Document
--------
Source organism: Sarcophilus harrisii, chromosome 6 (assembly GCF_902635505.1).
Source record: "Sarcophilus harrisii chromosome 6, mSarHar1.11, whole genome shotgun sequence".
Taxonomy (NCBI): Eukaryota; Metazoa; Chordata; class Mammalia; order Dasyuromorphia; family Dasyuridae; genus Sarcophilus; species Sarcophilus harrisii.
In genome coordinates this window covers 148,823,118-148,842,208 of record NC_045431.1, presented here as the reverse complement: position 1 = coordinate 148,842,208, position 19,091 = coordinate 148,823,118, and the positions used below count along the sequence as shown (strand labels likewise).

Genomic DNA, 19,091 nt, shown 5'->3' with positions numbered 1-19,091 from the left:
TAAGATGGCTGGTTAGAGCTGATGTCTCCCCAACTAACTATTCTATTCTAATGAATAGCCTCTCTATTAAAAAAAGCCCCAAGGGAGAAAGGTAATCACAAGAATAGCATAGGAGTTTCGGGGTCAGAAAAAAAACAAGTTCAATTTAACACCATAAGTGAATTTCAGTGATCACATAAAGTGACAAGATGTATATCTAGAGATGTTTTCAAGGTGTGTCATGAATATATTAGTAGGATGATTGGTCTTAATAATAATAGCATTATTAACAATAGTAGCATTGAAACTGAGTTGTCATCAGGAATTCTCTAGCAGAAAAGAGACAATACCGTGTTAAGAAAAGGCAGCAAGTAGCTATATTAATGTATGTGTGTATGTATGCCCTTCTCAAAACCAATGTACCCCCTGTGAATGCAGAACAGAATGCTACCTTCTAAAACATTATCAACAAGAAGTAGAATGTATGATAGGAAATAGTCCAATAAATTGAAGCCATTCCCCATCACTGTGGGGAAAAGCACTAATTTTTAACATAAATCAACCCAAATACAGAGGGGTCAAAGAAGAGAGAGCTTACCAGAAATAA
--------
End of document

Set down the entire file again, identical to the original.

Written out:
Source organism: Sarcophilus harrisii, chromosome 6 (assembly GCF_902635505.1).
Source record: "Sarcophilus harrisii chromosome 6, mSarHar1.11, whole genome shotgun sequence".
Taxonomy (NCBI): Eukaryota; Metazoa; Chordata; class Mammalia; order Dasyuromorphia; family Dasyuridae; genus Sarcophilus; species Sarcophilus harrisii.
In genome coordinates this window covers 148,823,118-148,842,208 of record NC_045431.1, presented here as the reverse complement: position 1 = coordinate 148,842,208, position 19,091 = coordinate 148,823,118, and the positions used below count along the sequence as shown (strand labels likewise).

Genomic DNA, 19,091 nt, shown 5'->3' with positions numbered 1-19,091 from the left:
TAAGATGGCTGGTTAGAGCTGATGTCTCCCCAACTAACTATTCTATTCTAATGAATAGCCTCTCTATTAAAAAAAGCCCCAAGGGAGAAAGGTAATCACAAGAATAGCATAGGAGTTTCGGGGTCAGAAAAAAAACAAGTTCAATTTAACACCATAAGTGAATTTCAGTGATCACATAAAGTGACAAGATGTATATCTAGAGATGTTTTCAAGGTGTGTCATGAATATATTAGTAGGATGATTGGTCTTAATAATAATAGCATTATTAACAATAGTAGCATTGAAACTGAGTTGTCATCAGGAATTCTCTAGCAGAAAAGAGACAATACCGTGTTAAGAAAAGGCAGCAAGTAGCTATATTAATGTATGTGTGTATGTATGCCCTTCTCAAAACCAATGTACCCCCTGTGAATGCAGAACAGAATGCTACCTTCTAAAACATTATCAACAAGAAGTAGAATGTATGATAGGAAATAGTCCAATAAATTGAAGCCATTCCCCATCACTGTGGGGAAAAGCACTAATTTTTAACATAAATCAACCCAAATACAGAGGGGTCAAAGAAGAGAGAGCTTACCAGAAATAA